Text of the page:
Business Process Management is more than just another corporate buzzword that gets thrown around as an excuse for training days, restructuring and promises of internal transformations that never actually happen. Initially, there might be some skepticism from the side of the staff and the stakeholders – which is understandable. Business change can be hard & scary for everyone. Once they see how BPM works & can benefit their business, however, most are converted, understanding that is it an essential step of the road to growth.
This potential lack of understanding or confidence in it means that the first stage in implementing it as a strategy can often be winning employee buy-in internally by demonstrating how BPM works for businesses of whatever shape or size.
What Is Business Process Management & How Does It Lead To Growth?
BPM is a systematic approach to ensuring that a company’s processes and workflow are more effective, efficient and adaptable, with the BPMInstitute describing it as:
“The definition, improvement, and management of a firm’s end-to-end enterprise business processes in order to achieve three outcomes crucial to a performance-based, customer-driven firm: 1) clarity on strategic direction, 2) alignment of the firm’s resources, and 3) increased discipline in daily operations.”
The Association Of Business Process Management Professionals spells it out even further:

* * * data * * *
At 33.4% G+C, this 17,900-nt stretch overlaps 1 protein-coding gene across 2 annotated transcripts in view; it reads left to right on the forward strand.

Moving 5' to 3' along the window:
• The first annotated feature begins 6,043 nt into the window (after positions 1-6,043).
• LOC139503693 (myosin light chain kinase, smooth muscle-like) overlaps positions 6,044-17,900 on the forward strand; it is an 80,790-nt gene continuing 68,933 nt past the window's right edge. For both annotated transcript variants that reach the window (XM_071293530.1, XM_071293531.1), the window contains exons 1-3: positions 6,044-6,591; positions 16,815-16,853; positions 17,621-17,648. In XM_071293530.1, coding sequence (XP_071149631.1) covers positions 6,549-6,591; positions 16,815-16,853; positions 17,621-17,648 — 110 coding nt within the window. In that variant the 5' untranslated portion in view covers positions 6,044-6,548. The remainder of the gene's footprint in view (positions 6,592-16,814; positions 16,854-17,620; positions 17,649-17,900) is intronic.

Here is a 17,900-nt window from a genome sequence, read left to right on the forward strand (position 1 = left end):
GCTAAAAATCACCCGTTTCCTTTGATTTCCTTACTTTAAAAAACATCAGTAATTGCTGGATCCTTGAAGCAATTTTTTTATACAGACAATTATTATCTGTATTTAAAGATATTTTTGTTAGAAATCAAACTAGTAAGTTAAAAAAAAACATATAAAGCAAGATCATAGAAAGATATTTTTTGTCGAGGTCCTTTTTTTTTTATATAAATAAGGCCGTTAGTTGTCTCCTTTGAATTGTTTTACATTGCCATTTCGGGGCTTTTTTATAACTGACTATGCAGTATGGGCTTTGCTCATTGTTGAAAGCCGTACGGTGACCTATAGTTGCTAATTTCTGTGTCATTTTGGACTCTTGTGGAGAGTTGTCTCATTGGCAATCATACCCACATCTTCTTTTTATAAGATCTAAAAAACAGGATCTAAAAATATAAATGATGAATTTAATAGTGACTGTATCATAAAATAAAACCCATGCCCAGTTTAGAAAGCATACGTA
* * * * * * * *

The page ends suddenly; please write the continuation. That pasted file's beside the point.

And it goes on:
“Business process management (BPM) is a disciplined approach to identify, design, execute, document, measure, monitor, and control both automated and non-automated business processes to achieve consistent, targeted results aligned with an organization’s strategic goals. BPM involves the deliberate, collaborative and increasingly technology-aided definition, improvement, innovation, and management of end-to-end business processes that drive business results, create value, and enable an organization to meet its business objectives with more agility. BPM enables an enterprise to align its business processes to its business strategy, leading to effective overall company performance through improvements of specific work activities either within a specific department, across the enterprise, or between organizations.”
How BPM Works
There are three main ways to explain how BPM works: horizontal, vertical and full service. These are broken down like this:
- Horizontal: This is a broader approach, focused on developing new processes with the help of BPM software solutions.
- Vertical: This uses established templates that are modified to fit specific targets.
- Full Service: This, as the name suggests incorporates many, if not all, of the main categories of BPM.
These main categories make up the Business Process Management Life Cycle: design, modeling, execution, monitoring, and optimization.
Designing a process can involve working with existing processes or starting new ones from scratch, as well as the visualization of a process as part of the analysis of how the business workflows are functioning and where improvements can be made. This is very much the start of the BPM life cycle and it focuses on aspects of how the workflow processes are monitored and escalated. Often, businesses will create visual flowcharts, whether manually or using software, that will guide the whole BPM journey.
Once the design stage is done, the business process modeling stage is where BPM processes are put to the test by theoretical situations that can involve changes in financial circumstances or any other variable that can impact on a business and can show how BPM works. If the new processes are solid and agile enough, they will cope with these situations and if not, they can be refined to be more fit for purpose.